Christensen helped us understand why, in 15 years of trying, we failed to get traditional publishers to build these [new] kinds of resources. . . . Everything in traditional publishing is built around the book, from how the market is analyzed, to the range of features considered and the process of product creation all the way down to how the rep learns a product and makes a call. Every process, metric, and assumption is built around print. . . . [I]f Christensen’s model from Innovator’s Dilemma holds up in this market, the new products must come from outsider organizations and will flourish first in fields that traditional publishers see as low-margin and undesirable.

Publishers, who often struggle with innovation and experimentation, might benefit from roadmaps for publishing innovation which encompass concept development, business modeling, market readiness, and audience targeting. For example, David Wojick and I recently collaborated on an article recently, “Reference Content for Mobile Devices: Free the Facts from the Format,” that steps through the initial challenges of transitioning content from websites to mobile devices.

After translating theory to viable business models, the next elephant in the room is consumer readiness. A body of literature has been produced since the 1950s about the technology adoption curve. The diffusion of innovations theory, summarized below, was published by Everett Rogers in 1962. From Wikipedia:

Technology adoption typically occurs in an S curve . . . [d]iffusion of innovations theory, pioneered by Everett Rogers, posits that people have different levels of readiness for adopting innovations and that the characteristics of a product affect overall adoption. Rogers classified individuals into five groups: innovators, early adopters, early majority, late majority, and laggards. In terms of the S curve, innovators occupy 2.5%, early adopters 13.5%, early majority 34%, late majority 34%, and laggards 16%.

Consider the recent tipping point for e-books. According to the diffusion of innovations theory, the market for e-books is transitioning from early adopters to early majority. How long have we been waiting for this to hit?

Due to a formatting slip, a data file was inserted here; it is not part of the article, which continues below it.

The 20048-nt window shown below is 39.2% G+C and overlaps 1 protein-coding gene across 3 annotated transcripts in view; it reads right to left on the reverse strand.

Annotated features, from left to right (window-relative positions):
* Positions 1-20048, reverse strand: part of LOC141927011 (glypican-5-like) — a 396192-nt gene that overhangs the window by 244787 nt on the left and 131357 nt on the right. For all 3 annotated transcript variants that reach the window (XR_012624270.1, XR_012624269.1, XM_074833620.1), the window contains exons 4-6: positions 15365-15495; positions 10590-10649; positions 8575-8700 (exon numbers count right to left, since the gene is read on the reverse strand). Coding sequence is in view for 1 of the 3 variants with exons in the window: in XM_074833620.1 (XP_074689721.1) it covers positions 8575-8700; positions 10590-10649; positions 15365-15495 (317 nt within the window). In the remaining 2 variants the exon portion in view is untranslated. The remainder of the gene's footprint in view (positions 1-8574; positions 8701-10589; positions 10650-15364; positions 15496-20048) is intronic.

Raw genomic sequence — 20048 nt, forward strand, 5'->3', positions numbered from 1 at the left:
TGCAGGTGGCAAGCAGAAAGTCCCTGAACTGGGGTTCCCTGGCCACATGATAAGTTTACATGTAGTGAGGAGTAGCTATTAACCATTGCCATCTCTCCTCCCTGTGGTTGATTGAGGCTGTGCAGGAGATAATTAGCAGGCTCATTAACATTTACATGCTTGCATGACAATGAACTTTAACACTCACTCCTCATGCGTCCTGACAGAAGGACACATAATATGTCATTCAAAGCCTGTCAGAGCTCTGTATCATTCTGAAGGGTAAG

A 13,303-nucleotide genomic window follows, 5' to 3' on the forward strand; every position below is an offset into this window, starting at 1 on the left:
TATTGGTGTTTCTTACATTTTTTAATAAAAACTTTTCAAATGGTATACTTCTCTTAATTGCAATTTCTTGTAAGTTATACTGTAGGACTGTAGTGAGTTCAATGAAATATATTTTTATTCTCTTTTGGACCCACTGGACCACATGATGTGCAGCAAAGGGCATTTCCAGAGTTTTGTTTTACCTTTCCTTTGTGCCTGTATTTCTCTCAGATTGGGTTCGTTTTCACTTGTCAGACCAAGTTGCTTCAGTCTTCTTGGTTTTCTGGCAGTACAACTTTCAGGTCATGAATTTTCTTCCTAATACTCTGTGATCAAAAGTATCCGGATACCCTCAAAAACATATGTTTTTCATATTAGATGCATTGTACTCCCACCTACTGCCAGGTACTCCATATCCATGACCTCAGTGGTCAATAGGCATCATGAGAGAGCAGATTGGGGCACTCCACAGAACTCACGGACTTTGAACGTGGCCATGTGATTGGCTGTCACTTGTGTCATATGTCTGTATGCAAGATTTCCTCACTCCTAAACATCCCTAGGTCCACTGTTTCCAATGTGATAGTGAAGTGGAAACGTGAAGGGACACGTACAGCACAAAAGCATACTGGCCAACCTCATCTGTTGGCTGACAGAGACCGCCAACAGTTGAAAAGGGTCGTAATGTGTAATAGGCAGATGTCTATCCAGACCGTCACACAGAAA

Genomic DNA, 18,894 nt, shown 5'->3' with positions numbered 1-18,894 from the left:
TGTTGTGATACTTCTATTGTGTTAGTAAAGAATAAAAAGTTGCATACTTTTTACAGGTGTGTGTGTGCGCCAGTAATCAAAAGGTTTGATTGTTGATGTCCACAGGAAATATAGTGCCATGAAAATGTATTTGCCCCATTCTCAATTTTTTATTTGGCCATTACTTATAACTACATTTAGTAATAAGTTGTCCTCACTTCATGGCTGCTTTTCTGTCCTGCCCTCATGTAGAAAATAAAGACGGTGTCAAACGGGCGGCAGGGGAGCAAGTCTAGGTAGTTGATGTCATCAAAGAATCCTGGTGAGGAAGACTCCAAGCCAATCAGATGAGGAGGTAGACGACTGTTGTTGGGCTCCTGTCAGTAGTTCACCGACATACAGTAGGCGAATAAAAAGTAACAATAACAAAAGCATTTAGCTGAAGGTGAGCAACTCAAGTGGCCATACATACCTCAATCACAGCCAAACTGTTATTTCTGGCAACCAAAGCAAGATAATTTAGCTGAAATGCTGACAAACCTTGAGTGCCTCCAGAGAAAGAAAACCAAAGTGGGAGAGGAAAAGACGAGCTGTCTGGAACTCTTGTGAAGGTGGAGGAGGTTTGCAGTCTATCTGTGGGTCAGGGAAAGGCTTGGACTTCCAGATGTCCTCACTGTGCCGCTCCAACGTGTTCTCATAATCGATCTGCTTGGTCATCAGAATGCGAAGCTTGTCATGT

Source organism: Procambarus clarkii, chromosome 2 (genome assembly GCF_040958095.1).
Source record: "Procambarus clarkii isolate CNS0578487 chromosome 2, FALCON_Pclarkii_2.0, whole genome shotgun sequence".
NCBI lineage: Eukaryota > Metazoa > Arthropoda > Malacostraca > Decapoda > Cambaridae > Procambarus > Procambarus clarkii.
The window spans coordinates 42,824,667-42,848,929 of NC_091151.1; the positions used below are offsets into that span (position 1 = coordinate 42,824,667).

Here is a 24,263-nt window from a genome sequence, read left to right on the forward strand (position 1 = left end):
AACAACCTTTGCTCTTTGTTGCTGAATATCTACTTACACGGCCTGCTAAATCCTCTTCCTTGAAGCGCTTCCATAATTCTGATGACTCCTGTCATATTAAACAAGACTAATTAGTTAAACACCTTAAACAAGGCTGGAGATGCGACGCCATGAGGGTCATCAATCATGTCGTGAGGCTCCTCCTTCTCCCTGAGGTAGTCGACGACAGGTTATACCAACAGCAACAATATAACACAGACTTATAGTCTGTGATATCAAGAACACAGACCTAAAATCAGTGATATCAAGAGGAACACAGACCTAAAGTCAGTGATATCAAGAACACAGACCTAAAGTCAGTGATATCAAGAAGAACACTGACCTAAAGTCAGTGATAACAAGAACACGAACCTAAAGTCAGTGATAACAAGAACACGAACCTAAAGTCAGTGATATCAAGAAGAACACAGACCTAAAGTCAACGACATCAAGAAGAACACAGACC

Many in our industry recall visiting the well-funded NetLibrary campus in Denver during the late 1990s, followed by the company’s crash and subsequent reboots under new owners. Competitors — like ebrary, EookLibrary, and Knovel — entered the market around 2004 and engaged the innovators and early adopters in our community. But, it wasn’t until 2009-2010 that e-books gained a significant measure of commercial traction. We’re now seeing the acquisitions and consolidations that denote a maturing market, ushered in by Amazon, Apple, and Google.

Hybrid cars were viable before consumers were ready for them. Text messaging emerged in the early 1990s and has taken decades to become “state of the art.” Patron-driven access (PDA) models have been available for several years but have only now entered our mainstream conversation.

Trends and ideas spark around us all the time. Some gain early acceptance, seemingly level off, and then burst on to the mainstream scene years later. Having insight into innovation adoption theories will help us gauge how to best work market levers in order to establish new products and win over larger markets.

Randy Elrod, an artist and author, writes about three types of audience influencers and their impact on innovation adoption in “How to Diffuse Ideas and Influence People:”

(1) Opinion leadership is the degree to which an individual is able to influence informally other individual’s attitudes or overt behavior in a desired way with relative frequency. (2) A change agent is an individual who attempts to influence client’s innovation-decisions in a direction that is deemed desirable by a change agency. (3) An aide is a less than fully professional change agent who intensively contacts clients to influence their innovation-decisions.

Generally, the fastest rate adoption of an innovation results from influencing the innovative influencers’ decisions. As Don Henley of the band Eagles fame once stated during an interview when asked how it feels to be so famous and have his songs permeate society, he replied, “It’s not the fame, it’s the ripple effect I’m hoping for”.

It’s precisely this ripple effect we are seeking through our efforts to re-invent the digital publishing business. We need to achieve substantial commercial success to offset the loss of formerly stable revenue streams. We can give ourselves advantages by acquiring new skills that help us — plan for distinct scenarios, take the temperature of the marketplace, renovate our ecosystems, and prime our audiences for new offerings.

Continue reading on The Scholarly Kitchen.